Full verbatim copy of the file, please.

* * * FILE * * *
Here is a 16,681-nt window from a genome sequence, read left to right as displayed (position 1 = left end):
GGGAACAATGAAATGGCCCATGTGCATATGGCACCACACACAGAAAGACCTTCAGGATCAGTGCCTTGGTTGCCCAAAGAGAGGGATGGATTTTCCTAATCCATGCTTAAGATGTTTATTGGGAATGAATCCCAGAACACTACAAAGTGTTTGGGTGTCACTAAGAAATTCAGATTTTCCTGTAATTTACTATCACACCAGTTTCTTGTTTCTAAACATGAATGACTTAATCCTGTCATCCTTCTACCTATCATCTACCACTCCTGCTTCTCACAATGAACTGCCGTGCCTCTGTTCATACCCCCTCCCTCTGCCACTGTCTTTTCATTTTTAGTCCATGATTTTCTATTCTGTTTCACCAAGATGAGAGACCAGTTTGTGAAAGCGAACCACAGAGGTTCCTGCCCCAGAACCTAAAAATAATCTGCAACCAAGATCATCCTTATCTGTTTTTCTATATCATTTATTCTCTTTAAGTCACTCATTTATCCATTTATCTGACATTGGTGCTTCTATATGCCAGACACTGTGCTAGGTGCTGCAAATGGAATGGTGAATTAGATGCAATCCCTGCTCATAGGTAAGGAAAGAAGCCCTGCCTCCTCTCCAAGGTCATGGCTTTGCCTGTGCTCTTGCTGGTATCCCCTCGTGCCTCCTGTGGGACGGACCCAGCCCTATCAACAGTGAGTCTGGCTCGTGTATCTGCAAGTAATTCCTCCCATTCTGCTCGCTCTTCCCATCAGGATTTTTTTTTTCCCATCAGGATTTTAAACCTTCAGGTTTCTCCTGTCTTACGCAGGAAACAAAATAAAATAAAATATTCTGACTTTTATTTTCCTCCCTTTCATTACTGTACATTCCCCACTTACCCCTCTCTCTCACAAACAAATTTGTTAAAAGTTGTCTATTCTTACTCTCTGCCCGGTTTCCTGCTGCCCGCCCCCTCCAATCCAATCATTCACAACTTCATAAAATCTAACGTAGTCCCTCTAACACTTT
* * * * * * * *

Here is a 16,681-nt window from a genome sequence, read left to right as displayed (position 1 = left end):
GGGAACAATGAAATGGCCCATGTGCATATGGCACCACACACAGAAAGACCTTCAGGATCAGTGCCTTGGTTGCCCAAAGAGAGGGATGGATTTTCCTAATCCATGCTTAAGATGTTTATTGGGAATGAATCCCAGAACACTACAAAGTGTTTGGGTGTCACTAAGAAATTCAGATTTTCCTGTAATTTACTATCACACCAGTTTCTTGTTTCTAAACATGAATGACTTAATCCTGTCATCCTTCTACCTATCATCTACCACTCCTGCTTCTCACAATGAACTGCCGTGCCTCTGTTCATACCCCCTCCCTCTGCCACTGTCTTTTCATTTTTAGTCCATGATTTTCTATTCTGTTTCACCAAGATGAGAGACCAGTTTGTGAAAGCGAACCACAGAGGTTCCTGCCCCAGAACCTAAAAATAATCTGCAACCAAGATCATCCTTATCTGTTTTTCTATATCATTTATTCTCTTTAAGTCACTCATTTATCCATTTATCTGACATTGGTGCTTCTATATGCCAGACACTGTGCTAGGTGCTGCAAATGGAATGGTGAATTAGATGCAATCCCTGCTCATAGGTAAGGAAAGAAGCCCTGCCTCCTCTCCAAGGTCATGGCTTTGCCTGTGCTCTTGCTGGTATCCCCTCGTGCCTCCTGTGGGACGGACCCAGCCCTATCAACAGTGAGTCTGGCTCGTGTATCTGCAAGTAATTCCTCCCATTCTGCTCGCTCTTCCCATCAGGATTTTTTTTTTCCCATCAGGATTTTAAACCTTCAGGTTTCTCCTGTCTTACGCAGGAAACAAAATAAAATAAAATATTCTGACTTTTATTTTCCTCCCTTTCATTACTGTACATTCCCCACTTACCCCTCTCTCTCACAAACAAATTTGTTAAAAGTTGTCTATTCTTACTCTCTGCCCGGTTTCCTGCTGCCCGCCCCCTCCAATCCAATCATTCACAACTTCATAAAATCTAACGTAGTCCCTCTAACACTTT